- Despite some spots where materials are being stored in pens, such as at left, Grand St. in the Little Italy/Chinatown area is finally free of major street construction work. But resurfacing and curb replacement is up next, and eventually the bike lane markings will be painted in again, too. PHOTO BY SCOOPY
Saucy retort: “Rest in pizza,” an article about Little Italy facing extinction, was the New York Post’s page one story Sunday. Eight eateries have closed in the past year in the famous enclave, including seven along Mulberry St., the article reported, including the likes of S.P.Q.R., Positano Ristorante, La Bella Ferrara Cafe, Il Fornaio Ristorante and Giovanna’s. But Robert Ianniello, Jr., owner of Umberto’s Clam House and president of the Little Italy Merchants Association, said the article — in which he was quoted — was disappointing because it was so negative. “We survived the Depression, we survived the Great Recession. We’ll figure it out,” he told us. “It’s another article about the demise of Little Italy — they’ve been writing these for 30 years.” As for S.P.Q.R., he said, at 300 seats, it was simply too big for the area. “To operate that space, you have to fill the place every day,” he said. “Until the recession, there were parties in there.” A real nightmare has been the disruptive Grand St. reconstruction, which mercifully recently ended after two years during which subsurface utilities were moved around in connection with the Third City Water Tunnel project. “Yeah, finally,” Ianniello said. “Still another year of asphalt laying and rebuilding the curbs. It killed everyone. It was like putting gas on a fire. They would turn off the water, turn off the gas.” On top of that, throw in a brutal winter — plus a brutal spring, so far. “We’re hoping for a great April,” he said. They’re also retooling the Little Italy Restoration Association (which, Ianniello noted ironically, was formed back in the 1970s “because they felt Little Italy was dying”) as a local development corporation, to focus on installing new streetlights and sidewalks. “We avoid a BID here because it will give power to the landlords, not the businesses,” he said. “We’ll do it ourselves. … The real estate companies don’t want us here. They want the buildings. They want to put boutiques here. It’s all about greed.” He noted where his restaurant is, at 132 Mulberry St., the ground-floor storefronts, home to five restaurants, were bought as one commercial condo for $17.5 million. “I could buy a whole building across the street for $22 million,” he marveled. The restaurants have started to bounce back, though, but not all the way back yet. “It’s not 2005,” Ianniello said, “but it’s not 2008 or 2009. People are hanging on by a thread.”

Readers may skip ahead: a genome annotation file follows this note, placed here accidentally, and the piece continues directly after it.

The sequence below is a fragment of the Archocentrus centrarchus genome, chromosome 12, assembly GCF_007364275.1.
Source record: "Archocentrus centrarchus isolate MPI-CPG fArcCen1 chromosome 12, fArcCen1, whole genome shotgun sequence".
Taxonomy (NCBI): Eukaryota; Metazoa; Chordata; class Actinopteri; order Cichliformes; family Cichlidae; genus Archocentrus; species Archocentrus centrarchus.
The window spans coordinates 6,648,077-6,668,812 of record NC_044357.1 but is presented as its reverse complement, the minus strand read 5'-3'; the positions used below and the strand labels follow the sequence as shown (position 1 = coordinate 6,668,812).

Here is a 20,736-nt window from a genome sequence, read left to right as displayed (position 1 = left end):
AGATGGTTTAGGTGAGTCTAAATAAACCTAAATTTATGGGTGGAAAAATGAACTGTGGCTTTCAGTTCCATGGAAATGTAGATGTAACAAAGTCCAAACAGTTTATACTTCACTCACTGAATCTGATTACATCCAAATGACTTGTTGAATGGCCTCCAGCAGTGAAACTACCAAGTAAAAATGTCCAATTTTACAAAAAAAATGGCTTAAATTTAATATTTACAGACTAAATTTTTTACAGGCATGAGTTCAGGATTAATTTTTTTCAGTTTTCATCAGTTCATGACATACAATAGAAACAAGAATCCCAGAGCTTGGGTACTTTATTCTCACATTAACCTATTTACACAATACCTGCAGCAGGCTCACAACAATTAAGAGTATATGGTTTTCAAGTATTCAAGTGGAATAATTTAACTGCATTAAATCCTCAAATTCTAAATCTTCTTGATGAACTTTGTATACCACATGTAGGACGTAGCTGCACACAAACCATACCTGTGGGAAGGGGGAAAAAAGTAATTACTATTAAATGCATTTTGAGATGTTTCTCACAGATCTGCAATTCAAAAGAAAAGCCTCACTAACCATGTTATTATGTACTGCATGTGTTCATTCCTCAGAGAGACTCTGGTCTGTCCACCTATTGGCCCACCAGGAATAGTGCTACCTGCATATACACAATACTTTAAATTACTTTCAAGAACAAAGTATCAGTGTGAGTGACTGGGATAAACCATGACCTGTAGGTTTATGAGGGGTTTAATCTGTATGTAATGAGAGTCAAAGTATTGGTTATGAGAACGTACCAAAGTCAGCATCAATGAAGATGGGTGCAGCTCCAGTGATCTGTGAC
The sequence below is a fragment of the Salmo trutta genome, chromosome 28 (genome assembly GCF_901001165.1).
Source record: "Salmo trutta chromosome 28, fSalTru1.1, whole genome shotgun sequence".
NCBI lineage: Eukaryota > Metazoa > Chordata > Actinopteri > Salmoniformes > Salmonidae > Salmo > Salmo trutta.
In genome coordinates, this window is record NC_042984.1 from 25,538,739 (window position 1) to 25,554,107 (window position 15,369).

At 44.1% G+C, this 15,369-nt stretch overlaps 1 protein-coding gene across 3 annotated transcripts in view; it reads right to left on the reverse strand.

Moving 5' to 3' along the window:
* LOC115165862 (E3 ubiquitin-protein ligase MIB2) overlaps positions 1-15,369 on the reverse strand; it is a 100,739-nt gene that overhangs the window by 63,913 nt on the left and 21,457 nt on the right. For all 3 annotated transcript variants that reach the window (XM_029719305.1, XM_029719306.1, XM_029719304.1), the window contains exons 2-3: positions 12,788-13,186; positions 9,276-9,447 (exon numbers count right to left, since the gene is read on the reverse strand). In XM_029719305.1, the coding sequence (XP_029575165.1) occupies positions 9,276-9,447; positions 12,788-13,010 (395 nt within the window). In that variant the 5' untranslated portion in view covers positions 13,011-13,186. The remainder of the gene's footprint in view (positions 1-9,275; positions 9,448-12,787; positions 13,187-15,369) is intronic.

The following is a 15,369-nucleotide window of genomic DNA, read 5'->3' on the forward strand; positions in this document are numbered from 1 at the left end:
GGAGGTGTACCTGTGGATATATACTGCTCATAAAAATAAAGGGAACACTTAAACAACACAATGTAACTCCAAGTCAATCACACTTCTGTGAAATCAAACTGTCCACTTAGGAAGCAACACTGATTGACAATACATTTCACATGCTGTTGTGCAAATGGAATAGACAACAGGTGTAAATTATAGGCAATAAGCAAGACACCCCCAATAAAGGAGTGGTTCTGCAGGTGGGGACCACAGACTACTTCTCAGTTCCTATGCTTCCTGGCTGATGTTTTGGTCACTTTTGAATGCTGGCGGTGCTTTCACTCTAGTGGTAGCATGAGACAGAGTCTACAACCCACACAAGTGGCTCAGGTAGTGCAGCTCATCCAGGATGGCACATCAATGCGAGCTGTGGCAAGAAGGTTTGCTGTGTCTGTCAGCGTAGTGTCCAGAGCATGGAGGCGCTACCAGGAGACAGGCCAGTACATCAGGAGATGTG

Into thin air: Everyone is riveted by the story of the missing Malaysian passenger jet — pilots, understandably, especially so. We had to ask commercial “goth pilot” Ian Dutton, formerly of Soho, now of Brooklyn, for his take on what happened. “A month ago I would have said it’s inconceivable for a plane to disappear and no one to have any idea what became of it,” he said. “There are so many datalinks, so many reporting systems and, except for oceanic areas, so much surveillance. The only thing that I feel certain about is that there is more information being hidden than being shared — and not just information that is reaching the public, but the sharing between nations. We pilots are all anxious because — unlike as is done with the car crashes that kill so many of our neighbors here in the city — we delve into each crash deeply to see what went wrong and how to keep it from happening to us. And without any sense of what happened, it’s unnerving! … Things don’t add up. The hours of cruising until fuel exhaustion is typically associated with depressurization leading to hypoxia — for some reason the pilots didn’t get oxygen and died? But that doesn’t explain the multiple course changes and altitude changes. I don’t think there will be an explanation in this case without the black boxes…and even then we might not fully understand what or who caused this.”